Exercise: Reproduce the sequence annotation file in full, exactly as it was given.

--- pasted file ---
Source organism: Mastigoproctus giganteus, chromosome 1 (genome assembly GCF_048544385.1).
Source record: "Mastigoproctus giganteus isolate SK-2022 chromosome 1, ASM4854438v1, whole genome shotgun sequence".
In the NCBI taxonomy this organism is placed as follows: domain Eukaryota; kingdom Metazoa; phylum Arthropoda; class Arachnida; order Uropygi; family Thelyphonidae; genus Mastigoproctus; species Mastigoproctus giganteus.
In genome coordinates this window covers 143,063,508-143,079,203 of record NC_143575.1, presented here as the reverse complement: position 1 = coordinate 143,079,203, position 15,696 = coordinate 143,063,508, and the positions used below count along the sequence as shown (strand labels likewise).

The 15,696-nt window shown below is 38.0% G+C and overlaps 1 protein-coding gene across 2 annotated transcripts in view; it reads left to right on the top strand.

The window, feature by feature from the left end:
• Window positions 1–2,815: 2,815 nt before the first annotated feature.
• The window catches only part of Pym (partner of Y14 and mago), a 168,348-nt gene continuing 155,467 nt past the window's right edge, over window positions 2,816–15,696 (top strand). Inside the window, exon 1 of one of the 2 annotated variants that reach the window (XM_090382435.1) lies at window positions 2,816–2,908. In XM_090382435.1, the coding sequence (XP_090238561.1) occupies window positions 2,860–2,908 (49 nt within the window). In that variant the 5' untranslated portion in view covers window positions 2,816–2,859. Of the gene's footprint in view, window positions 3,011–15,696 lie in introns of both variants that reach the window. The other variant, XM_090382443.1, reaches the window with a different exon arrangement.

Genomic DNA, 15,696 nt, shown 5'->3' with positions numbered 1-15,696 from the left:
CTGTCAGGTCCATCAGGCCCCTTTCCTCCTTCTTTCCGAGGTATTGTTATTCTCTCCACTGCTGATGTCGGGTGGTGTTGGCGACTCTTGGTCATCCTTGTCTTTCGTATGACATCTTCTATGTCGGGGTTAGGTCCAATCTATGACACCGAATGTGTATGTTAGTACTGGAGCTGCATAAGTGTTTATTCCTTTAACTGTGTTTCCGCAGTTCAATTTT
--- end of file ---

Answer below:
Source organism: Mastigoproctus giganteus, chromosome 1 (genome assembly GCF_048544385.1).
Source record: "Mastigoproctus giganteus isolate SK-2022 chromosome 1, ASM4854438v1, whole genome shotgun sequence".
In the NCBI taxonomy this organism is placed as follows: domain Eukaryota; kingdom Metazoa; phylum Arthropoda; class Arachnida; order Uropygi; family Thelyphonidae; genus Mastigoproctus; species Mastigoproctus giganteus.
In genome coordinates this window covers 143,063,508-143,079,203 of record NC_143575.1, presented here as the reverse complement: position 1 = coordinate 143,079,203, position 15,696 = coordinate 143,063,508, and the positions used below count along the sequence as shown (strand labels likewise).

The 15,696-nt window shown below is 38.0% G+C and overlaps 1 protein-coding gene across 2 annotated transcripts in view; it reads left to right on the top strand.

The window, feature by feature from the left end:
• Window positions 1–2,815: 2,815 nt before the first annotated feature.
• The window catches only part of Pym (partner of Y14 and mago), a 168,348-nt gene continuing 155,467 nt past the window's right edge, over window positions 2,816–15,696 (top strand). Inside the window, exon 1 of one of the 2 annotated variants that reach the window (XM_090382435.1) lies at window positions 2,816–2,908. In XM_090382435.1, the coding sequence (XP_090238561.1) occupies window positions 2,860–2,908 (49 nt within the window). In that variant the 5' untranslated portion in view covers window positions 2,816–2,859. Of the gene's footprint in view, window positions 3,011–15,696 lie in introns of both variants that reach the window. The other variant, XM_090382443.1, reaches the window with a different exon arrangement.

Genomic DNA, 15,696 nt, shown 5'->3' with positions numbered 1-15,696 from the left:
CTGTCAGGTCCATCAGGCCCCTTTCCTCCTTCTTTCCGAGGTATTGTTATTCTCTCCACTGCTGATGTCGGGTGGTGTTGGCGACTCTTGGTCATCCTTGTCTTTCGTATGACATCTTCTATGTCGGGGTTAGGTCCAATCTATGACACCGAATGTGTATGTTAGTACTGGAGCTGCATAAGTGTTTATTCCTTTAACTGTGTTTCCGCAGTTCAATTTT